*In previous update I said, that if fast charging of field is impossible for now, I gonna try to find a way how to slow down discharge rate. I found one, so here it is.
*Interaction between a coil and a capacitor is kinda interesting one: coil itself tries to sustain current by any means and current is an amount of charge moving through wire each second, however energy needed to move one electron differs depending on your setup! It can be small, it can be large, and while you have limited amount of electromagnetic energy - it makes a difference.

For example, if you have

**40J**in a magnetic field and each electron takes

**0.5J**to move through your coil, you can move only

**80**electrons in total, with current in mind it dictates coil discharge duration. Let's say, that we need to increase that. One way to do it is to use bulky coil (with greater inductance), with same current flowing it would have more energy, not a great option though - it will increase cost and make coil more inert. Second,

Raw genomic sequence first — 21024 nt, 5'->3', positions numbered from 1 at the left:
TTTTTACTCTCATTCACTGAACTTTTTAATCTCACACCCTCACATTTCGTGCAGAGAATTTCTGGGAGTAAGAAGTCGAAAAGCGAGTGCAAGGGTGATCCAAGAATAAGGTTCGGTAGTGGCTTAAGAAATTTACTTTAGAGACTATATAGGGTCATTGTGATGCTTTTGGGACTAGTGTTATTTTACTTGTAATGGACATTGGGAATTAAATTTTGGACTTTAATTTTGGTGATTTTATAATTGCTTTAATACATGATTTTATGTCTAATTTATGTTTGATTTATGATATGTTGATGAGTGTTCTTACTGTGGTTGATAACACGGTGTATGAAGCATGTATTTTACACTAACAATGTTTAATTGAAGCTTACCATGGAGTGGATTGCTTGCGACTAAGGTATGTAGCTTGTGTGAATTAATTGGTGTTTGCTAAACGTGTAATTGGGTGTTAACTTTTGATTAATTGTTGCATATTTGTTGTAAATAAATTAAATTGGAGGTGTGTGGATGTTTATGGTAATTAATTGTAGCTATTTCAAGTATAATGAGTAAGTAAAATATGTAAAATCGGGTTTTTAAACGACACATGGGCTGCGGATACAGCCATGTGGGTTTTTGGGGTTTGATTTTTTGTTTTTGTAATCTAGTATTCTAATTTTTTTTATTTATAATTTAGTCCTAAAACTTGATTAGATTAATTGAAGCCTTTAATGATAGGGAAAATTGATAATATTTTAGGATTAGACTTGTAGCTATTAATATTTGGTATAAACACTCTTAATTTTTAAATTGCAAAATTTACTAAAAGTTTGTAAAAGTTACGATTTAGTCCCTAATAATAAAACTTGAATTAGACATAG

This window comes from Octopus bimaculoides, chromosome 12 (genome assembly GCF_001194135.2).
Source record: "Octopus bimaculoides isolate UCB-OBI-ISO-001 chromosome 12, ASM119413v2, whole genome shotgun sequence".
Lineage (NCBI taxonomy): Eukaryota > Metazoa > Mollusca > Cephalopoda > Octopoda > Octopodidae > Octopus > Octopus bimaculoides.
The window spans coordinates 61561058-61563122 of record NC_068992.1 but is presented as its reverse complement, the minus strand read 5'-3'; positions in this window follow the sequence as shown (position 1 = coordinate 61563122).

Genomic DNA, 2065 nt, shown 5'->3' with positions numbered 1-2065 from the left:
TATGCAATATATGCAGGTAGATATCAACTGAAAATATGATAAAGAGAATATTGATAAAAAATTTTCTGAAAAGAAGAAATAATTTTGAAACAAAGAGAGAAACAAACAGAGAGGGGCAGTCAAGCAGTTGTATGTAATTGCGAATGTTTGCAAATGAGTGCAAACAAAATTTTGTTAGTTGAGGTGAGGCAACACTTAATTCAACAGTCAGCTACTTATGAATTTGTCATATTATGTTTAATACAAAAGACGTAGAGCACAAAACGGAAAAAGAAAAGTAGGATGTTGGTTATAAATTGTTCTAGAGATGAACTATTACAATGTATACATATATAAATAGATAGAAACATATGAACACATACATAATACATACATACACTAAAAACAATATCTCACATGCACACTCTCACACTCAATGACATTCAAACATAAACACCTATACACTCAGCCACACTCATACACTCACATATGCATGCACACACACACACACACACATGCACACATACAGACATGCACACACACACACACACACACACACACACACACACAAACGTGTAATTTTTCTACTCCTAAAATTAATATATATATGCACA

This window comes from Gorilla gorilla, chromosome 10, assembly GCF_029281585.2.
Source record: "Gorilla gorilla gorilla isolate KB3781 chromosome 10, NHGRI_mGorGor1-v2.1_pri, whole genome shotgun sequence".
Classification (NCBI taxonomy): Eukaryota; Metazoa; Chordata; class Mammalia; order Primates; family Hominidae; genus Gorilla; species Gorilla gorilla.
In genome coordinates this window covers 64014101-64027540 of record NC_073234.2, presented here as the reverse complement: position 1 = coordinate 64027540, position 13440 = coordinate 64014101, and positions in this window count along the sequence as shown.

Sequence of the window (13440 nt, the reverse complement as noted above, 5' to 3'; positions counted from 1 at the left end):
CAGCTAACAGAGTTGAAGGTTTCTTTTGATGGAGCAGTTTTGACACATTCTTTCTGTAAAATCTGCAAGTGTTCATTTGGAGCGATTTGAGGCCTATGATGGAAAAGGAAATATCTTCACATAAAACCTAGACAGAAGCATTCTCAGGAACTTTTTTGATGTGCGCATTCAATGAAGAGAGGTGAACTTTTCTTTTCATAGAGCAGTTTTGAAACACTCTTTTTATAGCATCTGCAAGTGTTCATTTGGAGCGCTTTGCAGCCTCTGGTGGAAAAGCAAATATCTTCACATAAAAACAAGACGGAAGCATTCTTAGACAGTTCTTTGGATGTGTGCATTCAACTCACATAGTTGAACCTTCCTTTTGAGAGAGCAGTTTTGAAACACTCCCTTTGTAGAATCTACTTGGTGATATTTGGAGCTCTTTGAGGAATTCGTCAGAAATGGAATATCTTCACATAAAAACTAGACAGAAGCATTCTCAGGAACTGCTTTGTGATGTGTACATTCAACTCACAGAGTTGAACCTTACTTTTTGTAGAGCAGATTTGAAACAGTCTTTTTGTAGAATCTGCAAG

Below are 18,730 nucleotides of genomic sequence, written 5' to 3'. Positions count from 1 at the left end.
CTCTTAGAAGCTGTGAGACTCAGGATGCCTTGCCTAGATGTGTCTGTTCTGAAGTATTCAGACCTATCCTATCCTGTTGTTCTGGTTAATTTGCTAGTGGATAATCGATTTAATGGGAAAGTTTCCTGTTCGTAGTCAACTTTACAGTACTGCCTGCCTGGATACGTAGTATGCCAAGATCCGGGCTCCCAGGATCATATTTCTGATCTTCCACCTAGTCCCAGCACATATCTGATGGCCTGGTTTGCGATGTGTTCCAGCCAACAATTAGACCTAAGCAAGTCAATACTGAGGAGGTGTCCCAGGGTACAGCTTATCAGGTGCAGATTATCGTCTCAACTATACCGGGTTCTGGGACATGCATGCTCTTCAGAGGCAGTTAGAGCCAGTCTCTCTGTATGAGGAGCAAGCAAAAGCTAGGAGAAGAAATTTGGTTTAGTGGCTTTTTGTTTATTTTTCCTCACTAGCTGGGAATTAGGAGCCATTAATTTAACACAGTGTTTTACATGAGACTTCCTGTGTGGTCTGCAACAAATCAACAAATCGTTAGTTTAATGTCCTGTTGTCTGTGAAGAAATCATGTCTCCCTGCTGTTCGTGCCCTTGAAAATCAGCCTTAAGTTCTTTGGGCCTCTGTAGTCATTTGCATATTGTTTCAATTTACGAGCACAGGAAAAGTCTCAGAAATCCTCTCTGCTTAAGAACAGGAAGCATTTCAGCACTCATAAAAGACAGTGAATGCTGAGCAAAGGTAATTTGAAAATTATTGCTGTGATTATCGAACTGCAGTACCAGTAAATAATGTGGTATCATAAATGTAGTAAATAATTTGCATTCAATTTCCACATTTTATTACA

**- this is where capacitors come to play.**

*neat way, is to tweak amount of energy each electron takes to move*First of all, where this energy comes from? It comes from voltage. Electron would move himself from negative (overpopulated by electrons) to positive (desert) side without need in external force, as it seeks lower energy state, but opposite is unnatural and some effort is needed. When you charge a capacitor - you move electrons in unnatural direction, where voltage is

**Q/C**.

*Bigger capacitance means, that you can move more electrons without significant rise of voltage and therefore - less energy used to move same charge.*That's how you can discharge same electromagnetic energy with same current longer and that's what we see in LC circuits, where period of oscillations is somewhat proportional to C.

So... Can we simply increase capacitance? Of course we can, but there are much more elegant approach to that, which I found today! Let's nickname it... Battery-handled discharge.

How effective it is? From previous theoretical updates: field charging process becomes very-very ineffective as it goes, so I tested it with a reduced charging time:

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